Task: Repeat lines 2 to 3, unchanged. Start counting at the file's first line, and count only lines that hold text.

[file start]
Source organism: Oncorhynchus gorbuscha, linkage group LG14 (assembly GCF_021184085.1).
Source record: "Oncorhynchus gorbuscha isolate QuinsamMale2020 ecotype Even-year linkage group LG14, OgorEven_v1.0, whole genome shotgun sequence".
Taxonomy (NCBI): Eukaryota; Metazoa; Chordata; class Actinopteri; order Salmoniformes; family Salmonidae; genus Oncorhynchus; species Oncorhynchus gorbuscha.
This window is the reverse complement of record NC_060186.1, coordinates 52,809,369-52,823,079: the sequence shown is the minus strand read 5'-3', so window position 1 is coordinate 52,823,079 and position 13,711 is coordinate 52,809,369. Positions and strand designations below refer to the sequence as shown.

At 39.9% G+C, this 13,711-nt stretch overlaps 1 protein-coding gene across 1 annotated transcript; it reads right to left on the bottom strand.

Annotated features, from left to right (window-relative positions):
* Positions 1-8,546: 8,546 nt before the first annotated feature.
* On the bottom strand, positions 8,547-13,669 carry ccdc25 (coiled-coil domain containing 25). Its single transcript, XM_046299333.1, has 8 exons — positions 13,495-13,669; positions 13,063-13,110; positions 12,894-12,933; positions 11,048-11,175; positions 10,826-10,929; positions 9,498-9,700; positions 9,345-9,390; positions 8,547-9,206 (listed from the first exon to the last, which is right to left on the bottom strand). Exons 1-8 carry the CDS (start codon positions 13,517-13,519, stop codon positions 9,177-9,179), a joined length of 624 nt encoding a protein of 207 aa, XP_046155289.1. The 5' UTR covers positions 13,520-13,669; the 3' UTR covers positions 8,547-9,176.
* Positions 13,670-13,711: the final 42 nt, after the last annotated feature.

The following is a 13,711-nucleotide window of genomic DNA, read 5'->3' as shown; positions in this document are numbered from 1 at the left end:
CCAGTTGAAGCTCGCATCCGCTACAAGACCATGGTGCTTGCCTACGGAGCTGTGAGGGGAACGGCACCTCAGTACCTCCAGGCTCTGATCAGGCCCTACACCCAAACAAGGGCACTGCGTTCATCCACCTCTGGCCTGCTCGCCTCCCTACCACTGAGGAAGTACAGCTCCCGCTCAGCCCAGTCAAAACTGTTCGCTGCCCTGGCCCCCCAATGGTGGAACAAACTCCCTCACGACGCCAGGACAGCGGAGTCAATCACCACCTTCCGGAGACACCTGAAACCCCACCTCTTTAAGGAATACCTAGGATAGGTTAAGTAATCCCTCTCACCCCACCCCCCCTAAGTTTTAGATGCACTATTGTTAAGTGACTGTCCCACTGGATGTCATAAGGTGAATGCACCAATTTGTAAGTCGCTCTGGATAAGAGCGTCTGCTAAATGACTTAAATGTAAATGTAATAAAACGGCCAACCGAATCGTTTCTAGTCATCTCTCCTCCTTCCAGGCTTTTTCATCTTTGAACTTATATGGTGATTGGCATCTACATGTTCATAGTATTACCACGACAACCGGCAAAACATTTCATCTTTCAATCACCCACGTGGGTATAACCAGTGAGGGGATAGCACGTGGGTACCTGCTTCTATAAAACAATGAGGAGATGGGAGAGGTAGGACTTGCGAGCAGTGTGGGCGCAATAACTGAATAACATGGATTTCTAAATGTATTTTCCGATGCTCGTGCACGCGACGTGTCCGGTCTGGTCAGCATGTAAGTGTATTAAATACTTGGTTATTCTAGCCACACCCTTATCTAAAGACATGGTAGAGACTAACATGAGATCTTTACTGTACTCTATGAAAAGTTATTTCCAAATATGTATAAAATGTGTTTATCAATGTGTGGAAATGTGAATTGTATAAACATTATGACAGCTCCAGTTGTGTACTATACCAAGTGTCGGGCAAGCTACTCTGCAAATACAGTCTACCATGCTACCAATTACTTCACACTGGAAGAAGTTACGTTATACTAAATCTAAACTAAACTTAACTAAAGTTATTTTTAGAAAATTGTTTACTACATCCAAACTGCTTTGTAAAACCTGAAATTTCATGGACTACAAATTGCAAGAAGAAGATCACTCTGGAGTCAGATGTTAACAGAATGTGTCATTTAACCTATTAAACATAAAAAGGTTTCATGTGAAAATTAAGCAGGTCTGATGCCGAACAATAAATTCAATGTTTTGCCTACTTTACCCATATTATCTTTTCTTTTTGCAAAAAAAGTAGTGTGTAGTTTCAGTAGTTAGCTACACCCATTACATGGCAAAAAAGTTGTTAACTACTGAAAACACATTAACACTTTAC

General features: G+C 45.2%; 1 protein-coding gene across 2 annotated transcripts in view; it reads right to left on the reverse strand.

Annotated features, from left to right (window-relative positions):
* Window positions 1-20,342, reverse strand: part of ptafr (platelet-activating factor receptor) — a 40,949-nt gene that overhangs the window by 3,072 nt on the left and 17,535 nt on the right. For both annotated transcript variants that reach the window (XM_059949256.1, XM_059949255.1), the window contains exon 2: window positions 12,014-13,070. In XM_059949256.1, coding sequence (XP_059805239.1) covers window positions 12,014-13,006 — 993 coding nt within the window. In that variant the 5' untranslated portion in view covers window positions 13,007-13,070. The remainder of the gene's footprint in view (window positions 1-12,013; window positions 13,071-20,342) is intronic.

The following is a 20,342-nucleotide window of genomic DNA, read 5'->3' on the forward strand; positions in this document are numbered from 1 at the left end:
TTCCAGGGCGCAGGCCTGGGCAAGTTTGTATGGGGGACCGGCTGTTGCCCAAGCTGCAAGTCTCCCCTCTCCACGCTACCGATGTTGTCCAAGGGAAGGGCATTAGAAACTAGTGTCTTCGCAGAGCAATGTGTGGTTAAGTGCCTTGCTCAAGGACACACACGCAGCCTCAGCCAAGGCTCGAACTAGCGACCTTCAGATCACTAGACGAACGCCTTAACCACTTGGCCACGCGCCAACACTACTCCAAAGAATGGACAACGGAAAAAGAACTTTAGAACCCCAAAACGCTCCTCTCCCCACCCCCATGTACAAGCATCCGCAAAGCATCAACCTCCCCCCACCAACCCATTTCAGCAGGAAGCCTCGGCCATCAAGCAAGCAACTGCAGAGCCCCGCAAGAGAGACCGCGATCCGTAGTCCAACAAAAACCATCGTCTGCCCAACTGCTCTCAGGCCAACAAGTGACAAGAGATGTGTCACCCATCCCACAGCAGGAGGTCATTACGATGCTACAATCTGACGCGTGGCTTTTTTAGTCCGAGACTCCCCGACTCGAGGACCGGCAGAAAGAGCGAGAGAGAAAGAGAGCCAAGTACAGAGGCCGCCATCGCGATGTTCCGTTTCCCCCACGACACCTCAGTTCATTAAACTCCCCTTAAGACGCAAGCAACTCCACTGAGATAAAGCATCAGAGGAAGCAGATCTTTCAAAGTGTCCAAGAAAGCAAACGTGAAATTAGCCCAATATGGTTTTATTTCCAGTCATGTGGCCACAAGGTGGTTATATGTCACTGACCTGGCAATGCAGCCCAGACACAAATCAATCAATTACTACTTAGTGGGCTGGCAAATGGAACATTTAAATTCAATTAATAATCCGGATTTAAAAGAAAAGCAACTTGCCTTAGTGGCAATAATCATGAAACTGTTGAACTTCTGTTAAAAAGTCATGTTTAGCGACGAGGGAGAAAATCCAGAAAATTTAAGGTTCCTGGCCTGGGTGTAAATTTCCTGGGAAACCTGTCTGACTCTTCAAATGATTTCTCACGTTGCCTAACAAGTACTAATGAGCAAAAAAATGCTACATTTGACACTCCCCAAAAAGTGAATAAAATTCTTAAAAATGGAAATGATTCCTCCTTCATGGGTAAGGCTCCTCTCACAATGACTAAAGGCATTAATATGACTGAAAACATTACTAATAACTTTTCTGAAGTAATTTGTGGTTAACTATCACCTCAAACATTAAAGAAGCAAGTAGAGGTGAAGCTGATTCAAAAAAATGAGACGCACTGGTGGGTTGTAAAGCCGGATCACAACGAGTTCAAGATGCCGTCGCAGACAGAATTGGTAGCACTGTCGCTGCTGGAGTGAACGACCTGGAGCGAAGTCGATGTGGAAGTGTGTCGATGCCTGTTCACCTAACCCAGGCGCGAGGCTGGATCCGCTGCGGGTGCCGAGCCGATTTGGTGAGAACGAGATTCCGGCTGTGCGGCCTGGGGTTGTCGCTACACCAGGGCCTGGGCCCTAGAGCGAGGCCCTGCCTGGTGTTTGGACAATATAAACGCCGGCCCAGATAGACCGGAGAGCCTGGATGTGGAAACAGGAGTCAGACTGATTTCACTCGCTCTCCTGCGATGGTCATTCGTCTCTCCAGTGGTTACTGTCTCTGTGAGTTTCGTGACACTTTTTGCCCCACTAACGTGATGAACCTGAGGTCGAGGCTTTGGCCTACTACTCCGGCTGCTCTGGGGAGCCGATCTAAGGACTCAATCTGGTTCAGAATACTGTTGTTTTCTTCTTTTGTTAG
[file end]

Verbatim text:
Source record: "Oncorhynchus gorbuscha isolate QuinsamMale2020 ecotype Even-year linkage group LG14, OgorEven_v1.0, whole genome shotgun sequence".
Taxonomy (NCBI): Eukaryota; Metazoa; Chordata; class Actinopteri; order Salmoniformes; family Salmonidae; genus Oncorhynchus; species Oncorhynchus gorbuscha.